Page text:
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Saturday, 26 November 2016
Disincentive factors affecting stable aquaculture production of the blood cockle, Anadara gra
The blood cockle, Anadara granosa, is an important bivalve aquaculture species in Southeast Asian countries. They thrive where there is a widespread presence of mud flats, as in the west coast of Peninsular Malaysia, which provide suitable habitat and is a center for sowing aquaculture. Blood cockle spats are naturally abundant along the coasts and are exported to neighboring countries as aquaculture seeds. Recently, however, a huge reduction in the number of spats in aquaculture grounds in the west coast has been noted. Likewise, the farming process has been seriously affected by mass mortality. Therefore, some of the possible causes were investigated and countermeasures were formulated. In this study, we revealed the disincentive factors affecting blood cockle aquaculture and considered future measures for achieving stable production.
Regular monitoring was carried out in three sampling stations in blood cockle aquaculture grounds. Results showed failure of sexual maturation in Station 1 during the monitoring period (Fig. 1). In addition, surface sediments in Station 1 had been significantly reduced, according to an environmental survey carried out in November 2010 (Fig. 2). High organic loading in the aquaculture grounds was suggested as one failure factor for the phenomena. On the other hand, a case study of the mass mortality event in mid-February 2012 (more than 30% mortality in Selangor coast) revealed that the blood cockle was in its spawning season and that it was in failure condition due to reduced food availability, based on histological observations of the gonad and digestive ducts, respectively (Fig. 3). Moreover, these results suggested that the cockles failed to absorb nutrients as evidenced by the flattening of epithelial cells in their digestive glands (Fig. 4). Incidentally, mass mortality occurred during a week-long rainy period (over 30 mm/day for four days). Environmental changes associated with freshwater inflow, carrying with it high-suspended matter from rivers, may have weakened the blood cockle’s environmental resistance especially because they were spawning. Thus, it was inferred that reduced feeding opportunities and nutrient absorption disorders may have led to the blood cockle’s debilitated condition.
For a sustainable blood cockle aquaculture, it is important to lower the mortality rate in the aquaculture process and produce a stable supply of blood cockle spats. In the future, we need to establish water and sediment quality standards in aquaculture grounds as a fisheries management strategy and connect sound management approaches to stable production, with the Malaysian local government and fishermen playing leading roles in managing water and sediment quality. We intend to recommend this system to the Department of Fisheries in Malaysia for implementation and realization in the near future.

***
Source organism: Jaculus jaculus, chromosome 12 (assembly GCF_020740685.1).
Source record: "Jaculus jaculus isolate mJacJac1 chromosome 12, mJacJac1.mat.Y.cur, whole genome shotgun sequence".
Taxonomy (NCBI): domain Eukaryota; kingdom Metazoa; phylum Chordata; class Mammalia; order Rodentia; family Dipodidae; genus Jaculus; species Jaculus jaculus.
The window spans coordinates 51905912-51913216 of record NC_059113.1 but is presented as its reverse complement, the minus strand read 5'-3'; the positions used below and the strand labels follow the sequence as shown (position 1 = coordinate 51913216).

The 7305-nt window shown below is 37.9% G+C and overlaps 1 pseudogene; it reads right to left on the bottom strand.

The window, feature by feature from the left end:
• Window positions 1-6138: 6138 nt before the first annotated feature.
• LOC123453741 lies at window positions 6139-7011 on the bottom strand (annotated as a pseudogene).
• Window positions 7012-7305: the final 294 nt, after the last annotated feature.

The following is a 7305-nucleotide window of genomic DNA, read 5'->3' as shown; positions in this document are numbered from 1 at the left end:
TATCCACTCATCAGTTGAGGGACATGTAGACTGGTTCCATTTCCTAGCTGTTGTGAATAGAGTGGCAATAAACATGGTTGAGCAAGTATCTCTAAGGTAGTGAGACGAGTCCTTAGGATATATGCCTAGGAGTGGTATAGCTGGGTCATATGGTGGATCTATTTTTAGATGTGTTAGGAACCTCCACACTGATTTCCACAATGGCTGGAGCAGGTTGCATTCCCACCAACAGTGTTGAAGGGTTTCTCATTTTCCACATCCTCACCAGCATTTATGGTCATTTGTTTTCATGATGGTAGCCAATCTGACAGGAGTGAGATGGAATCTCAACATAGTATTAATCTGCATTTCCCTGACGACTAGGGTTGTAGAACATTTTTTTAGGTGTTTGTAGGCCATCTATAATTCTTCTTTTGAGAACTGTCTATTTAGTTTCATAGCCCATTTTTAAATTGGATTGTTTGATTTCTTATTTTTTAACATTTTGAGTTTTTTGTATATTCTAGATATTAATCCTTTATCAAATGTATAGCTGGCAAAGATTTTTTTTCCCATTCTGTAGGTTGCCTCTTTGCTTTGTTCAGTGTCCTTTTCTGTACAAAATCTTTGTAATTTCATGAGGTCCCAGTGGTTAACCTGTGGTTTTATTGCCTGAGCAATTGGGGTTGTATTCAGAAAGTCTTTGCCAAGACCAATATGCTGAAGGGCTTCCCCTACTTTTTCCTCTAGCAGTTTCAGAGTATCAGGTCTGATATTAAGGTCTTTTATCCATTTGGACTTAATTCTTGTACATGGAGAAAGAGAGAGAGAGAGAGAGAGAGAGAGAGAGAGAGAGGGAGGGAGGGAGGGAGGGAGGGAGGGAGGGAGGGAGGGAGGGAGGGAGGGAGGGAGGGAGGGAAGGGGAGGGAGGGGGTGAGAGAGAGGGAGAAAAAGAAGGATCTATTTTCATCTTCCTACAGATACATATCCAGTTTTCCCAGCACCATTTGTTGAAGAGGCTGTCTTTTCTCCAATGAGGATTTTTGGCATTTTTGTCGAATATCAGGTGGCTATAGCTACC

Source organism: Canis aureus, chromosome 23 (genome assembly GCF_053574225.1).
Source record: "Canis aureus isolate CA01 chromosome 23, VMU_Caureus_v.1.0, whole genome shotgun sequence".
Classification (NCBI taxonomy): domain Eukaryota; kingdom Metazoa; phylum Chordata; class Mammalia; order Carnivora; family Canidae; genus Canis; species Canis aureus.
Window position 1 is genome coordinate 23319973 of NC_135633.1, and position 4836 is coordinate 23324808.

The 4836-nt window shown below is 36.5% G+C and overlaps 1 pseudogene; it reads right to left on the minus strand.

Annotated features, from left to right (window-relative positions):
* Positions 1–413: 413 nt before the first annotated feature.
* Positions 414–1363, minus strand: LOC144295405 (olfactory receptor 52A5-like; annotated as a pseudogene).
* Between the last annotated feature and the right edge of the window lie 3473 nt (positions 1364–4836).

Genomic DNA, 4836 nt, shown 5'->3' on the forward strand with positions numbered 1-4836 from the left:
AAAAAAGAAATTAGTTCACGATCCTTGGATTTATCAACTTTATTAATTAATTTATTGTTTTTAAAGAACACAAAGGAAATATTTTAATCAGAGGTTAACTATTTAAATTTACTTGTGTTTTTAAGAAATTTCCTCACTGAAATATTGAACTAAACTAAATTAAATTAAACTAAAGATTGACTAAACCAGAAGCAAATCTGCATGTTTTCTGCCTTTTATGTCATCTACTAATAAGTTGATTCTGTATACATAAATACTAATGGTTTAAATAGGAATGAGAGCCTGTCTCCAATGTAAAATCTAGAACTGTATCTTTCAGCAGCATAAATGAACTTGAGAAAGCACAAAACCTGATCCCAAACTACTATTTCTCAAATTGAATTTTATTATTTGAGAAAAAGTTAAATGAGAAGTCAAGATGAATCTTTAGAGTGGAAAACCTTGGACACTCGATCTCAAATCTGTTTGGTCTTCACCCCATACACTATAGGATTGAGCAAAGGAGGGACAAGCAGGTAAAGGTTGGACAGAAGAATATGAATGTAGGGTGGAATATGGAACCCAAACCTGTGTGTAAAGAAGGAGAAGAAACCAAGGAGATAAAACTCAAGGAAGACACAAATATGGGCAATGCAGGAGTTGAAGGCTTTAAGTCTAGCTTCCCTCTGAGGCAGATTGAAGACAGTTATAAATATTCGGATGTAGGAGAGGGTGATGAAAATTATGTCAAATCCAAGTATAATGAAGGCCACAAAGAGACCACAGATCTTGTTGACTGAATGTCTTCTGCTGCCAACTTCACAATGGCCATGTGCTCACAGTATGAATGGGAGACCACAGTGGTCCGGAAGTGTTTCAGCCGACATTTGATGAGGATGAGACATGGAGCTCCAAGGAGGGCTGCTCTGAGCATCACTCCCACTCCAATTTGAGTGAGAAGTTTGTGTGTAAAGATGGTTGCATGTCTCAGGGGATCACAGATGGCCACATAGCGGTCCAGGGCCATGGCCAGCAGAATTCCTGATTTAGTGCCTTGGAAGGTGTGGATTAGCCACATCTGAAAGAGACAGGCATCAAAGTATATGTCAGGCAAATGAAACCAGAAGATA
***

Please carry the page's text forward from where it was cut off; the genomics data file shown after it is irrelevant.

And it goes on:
(T. Yurimoto, Faizul Mohd Kassim [FRI Malaysia], R. Fuseya [FRA Japan], Alias Bin Man [FRI Malaysia])
Fig. 1. Naked-eye observations of the visceral area covering the gonad of the blood cockle. Score 0: immature, score 1: developing, and score 2: mature. Number in parentheses refers to the number of individuals used for observation. The graph shows that there was no gonad development at Station 1 (●), whereas significant development was observed at Stations 2 and 3 (○ and △). Error bar indicates standard error.
Fig. 2. Redox potentials in surface sediments around the blood cockle aquaculture grounds. Significant reduction was detected at Station 1 where sexual maturation of the blood cockle was not observed. Significant difference (P <0.01) was observed between a and b. This survey was conducted in November 2010 when gonad development was observed in Stations 2 and 3. Error bar indicates standard error.
Fig. 3. Presence and nonpresence of food in the digestive duct of the blood cockle before and after the mass mortality event. Photo A: digestive duct filled with food, Photo B: no food in the duct (asterisk shows the empty digestive duct.) Scale bar in photo: 100 μm. Graph data shows an increase in the number of individuals with empty digestive ducts after the mass mortality event.
Fig. 4. Condition of epithelial cells in the digestive gland of the blood cockle before and after the mass mortality event. Photo I: good condition of epithelial cells, photo II: partial flattening of epithelial cells (arrows), photo III: substantial flattening of epithelial cells (arrows). Scale bar in photo: 100 μm. Graph data shows an increase in the number of individuals with flattened epithelial cells after the mass mortality event.
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